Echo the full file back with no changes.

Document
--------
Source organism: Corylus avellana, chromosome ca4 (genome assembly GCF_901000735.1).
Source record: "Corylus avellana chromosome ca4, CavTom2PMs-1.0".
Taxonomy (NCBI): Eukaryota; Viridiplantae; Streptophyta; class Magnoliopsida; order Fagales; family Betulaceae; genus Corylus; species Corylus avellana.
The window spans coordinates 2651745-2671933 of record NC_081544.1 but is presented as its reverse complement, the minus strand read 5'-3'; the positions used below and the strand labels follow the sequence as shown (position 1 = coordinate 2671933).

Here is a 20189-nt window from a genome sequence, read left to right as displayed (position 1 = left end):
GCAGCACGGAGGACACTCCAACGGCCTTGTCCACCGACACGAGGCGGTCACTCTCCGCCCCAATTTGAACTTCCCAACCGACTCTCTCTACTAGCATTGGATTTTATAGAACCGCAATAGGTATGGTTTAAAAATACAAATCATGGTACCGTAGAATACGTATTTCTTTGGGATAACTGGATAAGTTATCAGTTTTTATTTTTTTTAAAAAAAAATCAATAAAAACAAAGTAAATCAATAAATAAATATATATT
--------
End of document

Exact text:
Source organism: Corylus avellana, chromosome ca4 (genome assembly GCF_901000735.1).
Source record: "Corylus avellana chromosome ca4, CavTom2PMs-1.0".
Taxonomy (NCBI): Eukaryota; Viridiplantae; Streptophyta; class Magnoliopsida; order Fagales; family Betulaceae; genus Corylus; species Corylus avellana.
The window spans coordinates 2651745-2671933 of record NC_081544.1 but is presented as its reverse complement, the minus strand read 5'-3'; the positions used below and the strand labels follow the sequence as shown (position 1 = coordinate 2671933).

Here is a 20189-nt window from a genome sequence, read left to right as displayed (position 1 = left end):
GCAGCACGGAGGACACTCCAACGGCCTTGTCCACCGACACGAGGCGGTCACTCTCCGCCCCAATTTGAACTTCCCAACCGACTCTCTCTACTAGCATTGGATTTTATAGAACCGCAATAGGTATGGTTTAAAAATACAAATCATGGTACCGTAGAATACGTATTTCTTTGGGATAACTGGATAAGTTATCAGTTTTTATTTTTTTTAAAAAAAAATCAATAAAAACAAAGTAAATCAATAAATAAATATATATT